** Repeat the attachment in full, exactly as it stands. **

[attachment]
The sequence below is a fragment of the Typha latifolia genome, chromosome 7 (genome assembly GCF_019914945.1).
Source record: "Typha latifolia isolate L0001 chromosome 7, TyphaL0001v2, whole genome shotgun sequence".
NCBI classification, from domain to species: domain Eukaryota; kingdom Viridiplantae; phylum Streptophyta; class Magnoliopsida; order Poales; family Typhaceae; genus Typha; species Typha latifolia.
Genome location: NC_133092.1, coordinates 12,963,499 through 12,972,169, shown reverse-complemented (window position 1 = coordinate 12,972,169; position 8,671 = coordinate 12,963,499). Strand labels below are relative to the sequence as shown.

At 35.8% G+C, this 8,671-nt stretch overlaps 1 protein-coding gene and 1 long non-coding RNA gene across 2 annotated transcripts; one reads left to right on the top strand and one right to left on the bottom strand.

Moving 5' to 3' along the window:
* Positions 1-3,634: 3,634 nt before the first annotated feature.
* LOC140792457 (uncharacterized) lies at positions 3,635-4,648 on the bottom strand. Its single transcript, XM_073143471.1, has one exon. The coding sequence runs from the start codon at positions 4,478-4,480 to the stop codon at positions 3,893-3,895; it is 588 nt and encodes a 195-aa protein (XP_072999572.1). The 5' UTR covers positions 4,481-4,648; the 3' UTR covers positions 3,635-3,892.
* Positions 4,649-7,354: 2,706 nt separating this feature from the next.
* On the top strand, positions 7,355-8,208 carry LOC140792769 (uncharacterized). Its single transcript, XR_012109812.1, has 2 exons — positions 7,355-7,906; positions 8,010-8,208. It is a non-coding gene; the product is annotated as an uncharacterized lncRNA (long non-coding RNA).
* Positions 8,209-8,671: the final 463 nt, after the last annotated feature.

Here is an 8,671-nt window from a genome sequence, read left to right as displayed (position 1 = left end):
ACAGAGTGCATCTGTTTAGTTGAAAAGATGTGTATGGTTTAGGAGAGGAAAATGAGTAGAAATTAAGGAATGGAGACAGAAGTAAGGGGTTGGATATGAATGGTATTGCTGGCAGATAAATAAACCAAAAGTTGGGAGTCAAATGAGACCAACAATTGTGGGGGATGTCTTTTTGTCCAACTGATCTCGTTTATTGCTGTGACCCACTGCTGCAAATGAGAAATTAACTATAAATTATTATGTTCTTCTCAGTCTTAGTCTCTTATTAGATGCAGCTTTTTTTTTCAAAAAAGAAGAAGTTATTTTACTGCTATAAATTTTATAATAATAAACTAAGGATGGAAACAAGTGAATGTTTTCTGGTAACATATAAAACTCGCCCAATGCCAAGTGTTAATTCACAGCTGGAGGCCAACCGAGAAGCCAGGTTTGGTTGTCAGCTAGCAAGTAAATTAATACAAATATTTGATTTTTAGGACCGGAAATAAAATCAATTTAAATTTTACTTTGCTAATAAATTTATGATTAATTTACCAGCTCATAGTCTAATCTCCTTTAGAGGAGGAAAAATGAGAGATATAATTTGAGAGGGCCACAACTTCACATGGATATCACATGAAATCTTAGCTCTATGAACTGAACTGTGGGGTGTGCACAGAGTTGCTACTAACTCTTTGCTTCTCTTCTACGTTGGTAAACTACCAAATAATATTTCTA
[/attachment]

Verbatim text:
The sequence below is a fragment of the Typha latifolia genome, chromosome 7 (genome assembly GCF_019914945.1).
Source record: "Typha latifolia isolate L0001 chromosome 7, TyphaL0001v2, whole genome shotgun sequence".
NCBI classification, from domain to species: domain Eukaryota; kingdom Viridiplantae; phylum Streptophyta; class Magnoliopsida; order Poales; family Typhaceae; genus Typha; species Typha latifolia.
Genome location: NC_133092.1, coordinates 12,963,499 through 12,972,169, shown reverse-complemented (window position 1 = coordinate 12,972,169; position 8,671 = coordinate 12,963,499). Strand labels below are relative to the sequence as shown.

At 35.8% G+C, this 8,671-nt stretch overlaps 1 protein-coding gene and 1 long non-coding RNA gene across 2 annotated transcripts; one reads left to right on the top strand and one right to left on the bottom strand.

Moving 5' to 3' along the window:
* Positions 1-3,634: 3,634 nt before the first annotated feature.
* LOC140792457 (uncharacterized) lies at positions 3,635-4,648 on the bottom strand. Its single transcript, XM_073143471.1, has one exon. The coding sequence runs from the start codon at positions 4,478-4,480 to the stop codon at positions 3,893-3,895; it is 588 nt and encodes a 195-aa protein (XP_072999572.1). The 5' UTR covers positions 4,481-4,648; the 3' UTR covers positions 3,635-3,892.
* Positions 4,649-7,354: 2,706 nt separating this feature from the next.
* On the top strand, positions 7,355-8,208 carry LOC140792769 (uncharacterized). Its single transcript, XR_012109812.1, has 2 exons — positions 7,355-7,906; positions 8,010-8,208. It is a non-coding gene; the product is annotated as an uncharacterized lncRNA (long non-coding RNA).
* Positions 8,209-8,671: the final 463 nt, after the last annotated feature.

Here is an 8,671-nt window from a genome sequence, read left to right as displayed (position 1 = left end):
ACAGAGTGCATCTGTTTAGTTGAAAAGATGTGTATGGTTTAGGAGAGGAAAATGAGTAGAAATTAAGGAATGGAGACAGAAGTAAGGGGTTGGATATGAATGGTATTGCTGGCAGATAAATAAACCAAAAGTTGGGAGTCAAATGAGACCAACAATTGTGGGGGATGTCTTTTTGTCCAACTGATCTCGTTTATTGCTGTGACCCACTGCTGCAAATGAGAAATTAACTATAAATTATTATGTTCTTCTCAGTCTTAGTCTCTTATTAGATGCAGCTTTTTTTTTCAAAAAAGAAGAAGTTATTTTACTGCTATAAATTTTATAATAATAAACTAAGGATGGAAACAAGTGAATGTTTTCTGGTAACATATAAAACTCGCCCAATGCCAAGTGTTAATTCACAGCTGGAGGCCAACCGAGAAGCCAGGTTTGGTTGTCAGCTAGCAAGTAAATTAATACAAATATTTGATTTTTAGGACCGGAAATAAAATCAATTTAAATTTTACTTTGCTAATAAATTTATGATTAATTTACCAGCTCATAGTCTAATCTCCTTTAGAGGAGGAAAAATGAGAGATATAATTTGAGAGGGCCACAACTTCACATGGATATCACATGAAATCTTAGCTCTATGAACTGAACTGTGGGGTGTGCACAGAGTTGCTACTAACTCTTTGCTTCTCTTCTACGTTGGTAAACTACCAAATAATATTTCTA